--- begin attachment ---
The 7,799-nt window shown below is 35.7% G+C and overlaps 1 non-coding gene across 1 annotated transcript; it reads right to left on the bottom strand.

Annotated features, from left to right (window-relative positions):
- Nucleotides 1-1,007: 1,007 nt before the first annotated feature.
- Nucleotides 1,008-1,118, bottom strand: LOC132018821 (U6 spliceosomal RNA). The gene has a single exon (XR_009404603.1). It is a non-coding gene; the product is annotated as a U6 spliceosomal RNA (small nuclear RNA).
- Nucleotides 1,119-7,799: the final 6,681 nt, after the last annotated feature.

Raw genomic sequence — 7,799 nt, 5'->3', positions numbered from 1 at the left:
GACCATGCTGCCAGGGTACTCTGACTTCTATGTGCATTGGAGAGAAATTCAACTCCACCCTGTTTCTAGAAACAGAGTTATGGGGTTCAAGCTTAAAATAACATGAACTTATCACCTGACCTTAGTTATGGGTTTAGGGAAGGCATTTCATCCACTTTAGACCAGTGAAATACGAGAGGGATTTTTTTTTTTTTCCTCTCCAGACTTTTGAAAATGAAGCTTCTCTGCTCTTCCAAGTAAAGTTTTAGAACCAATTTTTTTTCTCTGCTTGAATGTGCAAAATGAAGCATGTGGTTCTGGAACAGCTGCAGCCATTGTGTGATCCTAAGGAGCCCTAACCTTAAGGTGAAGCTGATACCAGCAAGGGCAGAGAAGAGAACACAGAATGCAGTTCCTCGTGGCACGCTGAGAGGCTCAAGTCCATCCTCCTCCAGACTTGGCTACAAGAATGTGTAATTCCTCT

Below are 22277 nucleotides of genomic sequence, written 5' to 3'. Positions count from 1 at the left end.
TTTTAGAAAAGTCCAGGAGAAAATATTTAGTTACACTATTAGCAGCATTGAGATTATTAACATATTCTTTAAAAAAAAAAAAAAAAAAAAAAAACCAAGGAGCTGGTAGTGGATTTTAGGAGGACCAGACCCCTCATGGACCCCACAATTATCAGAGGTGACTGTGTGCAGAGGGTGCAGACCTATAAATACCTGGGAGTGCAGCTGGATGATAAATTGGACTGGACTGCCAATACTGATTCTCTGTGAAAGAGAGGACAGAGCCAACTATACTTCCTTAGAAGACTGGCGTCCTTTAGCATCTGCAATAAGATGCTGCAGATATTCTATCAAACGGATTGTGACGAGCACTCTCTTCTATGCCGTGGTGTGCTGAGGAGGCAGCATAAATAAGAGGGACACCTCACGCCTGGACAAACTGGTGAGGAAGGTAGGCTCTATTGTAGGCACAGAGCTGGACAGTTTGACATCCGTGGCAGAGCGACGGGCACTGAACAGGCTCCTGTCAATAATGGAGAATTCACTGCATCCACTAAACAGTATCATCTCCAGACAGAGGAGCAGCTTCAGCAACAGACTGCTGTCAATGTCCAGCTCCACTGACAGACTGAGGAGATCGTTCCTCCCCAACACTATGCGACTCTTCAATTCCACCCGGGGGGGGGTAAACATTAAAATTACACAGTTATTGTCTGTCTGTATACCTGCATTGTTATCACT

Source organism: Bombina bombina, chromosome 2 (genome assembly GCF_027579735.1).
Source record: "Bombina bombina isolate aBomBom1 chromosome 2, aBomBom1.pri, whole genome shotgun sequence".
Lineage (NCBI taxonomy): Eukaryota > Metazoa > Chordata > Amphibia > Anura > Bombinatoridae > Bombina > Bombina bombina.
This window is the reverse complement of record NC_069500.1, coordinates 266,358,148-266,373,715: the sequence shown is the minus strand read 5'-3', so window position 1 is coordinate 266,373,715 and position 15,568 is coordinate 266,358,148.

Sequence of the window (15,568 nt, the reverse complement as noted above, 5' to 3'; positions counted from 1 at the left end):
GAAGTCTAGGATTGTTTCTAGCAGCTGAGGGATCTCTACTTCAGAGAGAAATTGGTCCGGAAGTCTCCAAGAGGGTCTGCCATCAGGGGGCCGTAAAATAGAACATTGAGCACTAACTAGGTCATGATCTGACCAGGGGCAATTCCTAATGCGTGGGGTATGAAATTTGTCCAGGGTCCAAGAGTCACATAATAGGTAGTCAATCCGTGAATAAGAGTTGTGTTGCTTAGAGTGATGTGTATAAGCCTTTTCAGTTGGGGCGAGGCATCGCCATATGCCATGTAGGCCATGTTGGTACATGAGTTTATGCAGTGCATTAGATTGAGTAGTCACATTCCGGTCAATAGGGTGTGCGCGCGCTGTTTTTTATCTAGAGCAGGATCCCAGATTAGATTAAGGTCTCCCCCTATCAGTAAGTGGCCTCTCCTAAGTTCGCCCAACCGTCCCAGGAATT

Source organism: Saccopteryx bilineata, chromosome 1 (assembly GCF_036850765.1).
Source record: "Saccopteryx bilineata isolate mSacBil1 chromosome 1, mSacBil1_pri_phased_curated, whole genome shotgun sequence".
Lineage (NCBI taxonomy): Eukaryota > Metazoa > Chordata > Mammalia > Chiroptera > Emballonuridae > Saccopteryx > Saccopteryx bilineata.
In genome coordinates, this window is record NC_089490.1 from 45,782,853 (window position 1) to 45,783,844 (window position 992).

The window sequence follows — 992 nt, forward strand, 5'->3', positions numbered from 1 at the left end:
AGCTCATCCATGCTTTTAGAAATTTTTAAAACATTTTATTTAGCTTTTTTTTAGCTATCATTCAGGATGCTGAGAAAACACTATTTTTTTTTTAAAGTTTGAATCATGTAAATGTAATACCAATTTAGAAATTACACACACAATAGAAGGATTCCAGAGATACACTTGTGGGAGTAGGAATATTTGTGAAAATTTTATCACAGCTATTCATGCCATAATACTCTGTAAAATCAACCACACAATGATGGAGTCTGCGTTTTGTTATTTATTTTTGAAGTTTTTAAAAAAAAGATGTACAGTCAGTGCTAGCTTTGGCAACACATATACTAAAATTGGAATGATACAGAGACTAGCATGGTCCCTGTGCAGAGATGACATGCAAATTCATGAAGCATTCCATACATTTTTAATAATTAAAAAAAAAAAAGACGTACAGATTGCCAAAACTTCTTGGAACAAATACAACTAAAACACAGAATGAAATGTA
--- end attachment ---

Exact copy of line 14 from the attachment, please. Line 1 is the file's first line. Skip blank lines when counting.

Sequence of the window (15,568 nt, the reverse complement as noted above, 5' to 3'; positions counted from 1 at the left end):